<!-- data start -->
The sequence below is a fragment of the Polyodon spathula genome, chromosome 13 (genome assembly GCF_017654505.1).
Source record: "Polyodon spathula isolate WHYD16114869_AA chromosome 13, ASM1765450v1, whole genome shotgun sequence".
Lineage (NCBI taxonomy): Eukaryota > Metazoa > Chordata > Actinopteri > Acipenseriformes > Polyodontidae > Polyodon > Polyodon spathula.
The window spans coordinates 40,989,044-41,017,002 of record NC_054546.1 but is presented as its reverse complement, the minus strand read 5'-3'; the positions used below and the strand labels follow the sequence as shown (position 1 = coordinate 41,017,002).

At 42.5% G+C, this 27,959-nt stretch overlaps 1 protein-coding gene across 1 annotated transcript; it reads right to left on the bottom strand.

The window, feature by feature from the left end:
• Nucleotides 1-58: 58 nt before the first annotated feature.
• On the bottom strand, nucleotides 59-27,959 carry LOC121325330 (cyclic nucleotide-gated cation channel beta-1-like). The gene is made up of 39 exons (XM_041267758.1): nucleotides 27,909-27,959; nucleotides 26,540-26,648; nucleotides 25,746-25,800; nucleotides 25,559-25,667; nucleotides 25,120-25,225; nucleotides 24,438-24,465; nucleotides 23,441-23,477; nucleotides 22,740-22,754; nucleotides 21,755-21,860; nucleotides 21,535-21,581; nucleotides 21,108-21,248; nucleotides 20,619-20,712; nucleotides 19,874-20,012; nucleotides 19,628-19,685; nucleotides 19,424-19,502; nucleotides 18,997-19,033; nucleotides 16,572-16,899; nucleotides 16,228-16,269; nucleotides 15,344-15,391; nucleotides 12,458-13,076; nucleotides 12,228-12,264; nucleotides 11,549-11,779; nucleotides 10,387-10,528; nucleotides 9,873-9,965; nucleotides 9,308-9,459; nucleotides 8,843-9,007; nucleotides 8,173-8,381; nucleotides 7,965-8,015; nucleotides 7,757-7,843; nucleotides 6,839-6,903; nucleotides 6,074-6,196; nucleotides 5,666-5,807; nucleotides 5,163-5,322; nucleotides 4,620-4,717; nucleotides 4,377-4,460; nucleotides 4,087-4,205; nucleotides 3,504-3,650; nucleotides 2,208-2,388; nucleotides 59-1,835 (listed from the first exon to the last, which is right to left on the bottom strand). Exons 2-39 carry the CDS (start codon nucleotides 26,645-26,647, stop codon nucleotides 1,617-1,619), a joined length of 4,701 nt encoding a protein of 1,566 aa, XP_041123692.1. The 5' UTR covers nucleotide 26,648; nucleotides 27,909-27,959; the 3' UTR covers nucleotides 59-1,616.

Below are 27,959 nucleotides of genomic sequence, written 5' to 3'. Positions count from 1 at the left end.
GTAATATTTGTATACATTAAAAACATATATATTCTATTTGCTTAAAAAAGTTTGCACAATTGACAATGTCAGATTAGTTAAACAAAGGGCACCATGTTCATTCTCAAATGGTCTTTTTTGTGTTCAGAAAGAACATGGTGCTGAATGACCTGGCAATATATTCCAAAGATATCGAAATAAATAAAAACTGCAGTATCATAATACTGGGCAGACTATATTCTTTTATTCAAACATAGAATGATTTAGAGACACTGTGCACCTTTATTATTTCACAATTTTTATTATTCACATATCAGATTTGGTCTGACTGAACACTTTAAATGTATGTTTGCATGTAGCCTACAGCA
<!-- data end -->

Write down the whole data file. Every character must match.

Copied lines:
The sequence below is a fragment of the Polyodon spathula genome, chromosome 13 (genome assembly GCF_017654505.1).
Source record: "Polyodon spathula isolate WHYD16114869_AA chromosome 13, ASM1765450v1, whole genome shotgun sequence".
Lineage (NCBI taxonomy): Eukaryota > Metazoa > Chordata > Actinopteri > Acipenseriformes > Polyodontidae > Polyodon > Polyodon spathula.
The window spans coordinates 40,989,044-41,017,002 of record NC_054546.1 but is presented as its reverse complement, the minus strand read 5'-3'; the positions used below and the strand labels follow the sequence as shown (position 1 = coordinate 41,017,002).

At 42.5% G+C, this 27,959-nt stretch overlaps 1 protein-coding gene across 1 annotated transcript; it reads right to left on the bottom strand.

The window, feature by feature from the left end:
• Nucleotides 1-58: 58 nt before the first annotated feature.
• On the bottom strand, nucleotides 59-27,959 carry LOC121325330 (cyclic nucleotide-gated cation channel beta-1-like). The gene is made up of 39 exons (XM_041267758.1): nucleotides 27,909-27,959; nucleotides 26,540-26,648; nucleotides 25,746-25,800; nucleotides 25,559-25,667; nucleotides 25,120-25,225; nucleotides 24,438-24,465; nucleotides 23,441-23,477; nucleotides 22,740-22,754; nucleotides 21,755-21,860; nucleotides 21,535-21,581; nucleotides 21,108-21,248; nucleotides 20,619-20,712; nucleotides 19,874-20,012; nucleotides 19,628-19,685; nucleotides 19,424-19,502; nucleotides 18,997-19,033; nucleotides 16,572-16,899; nucleotides 16,228-16,269; nucleotides 15,344-15,391; nucleotides 12,458-13,076; nucleotides 12,228-12,264; nucleotides 11,549-11,779; nucleotides 10,387-10,528; nucleotides 9,873-9,965; nucleotides 9,308-9,459; nucleotides 8,843-9,007; nucleotides 8,173-8,381; nucleotides 7,965-8,015; nucleotides 7,757-7,843; nucleotides 6,839-6,903; nucleotides 6,074-6,196; nucleotides 5,666-5,807; nucleotides 5,163-5,322; nucleotides 4,620-4,717; nucleotides 4,377-4,460; nucleotides 4,087-4,205; nucleotides 3,504-3,650; nucleotides 2,208-2,388; nucleotides 59-1,835 (listed from the first exon to the last, which is right to left on the bottom strand). Exons 2-39 carry the CDS (start codon nucleotides 26,645-26,647, stop codon nucleotides 1,617-1,619), a joined length of 4,701 nt encoding a protein of 1,566 aa, XP_041123692.1. The 5' UTR covers nucleotide 26,648; nucleotides 27,909-27,959; the 3' UTR covers nucleotides 59-1,616.

Below are 27,959 nucleotides of genomic sequence, written 5' to 3'. Positions count from 1 at the left end.
GTAATATTTGTATACATTAAAAACATATATATTCTATTTGCTTAAAAAAGTTTGCACAATTGACAATGTCAGATTAGTTAAACAAAGGGCACCATGTTCATTCTCAAATGGTCTTTTTTGTGTTCAGAAAGAACATGGTGCTGAATGACCTGGCAATATATTCCAAAGATATCGAAATAAATAAAAACTGCAGTATCATAATACTGGGCAGACTATATTCTTTTATTCAAACATAGAATGATTTAGAGACACTGTGCACCTTTATTATTTCACAATTTTTATTATTCACATATCAGATTTGGTCTGACTGAACACTTTAAATGTATGTTTGCATGTAGCCTACAGCA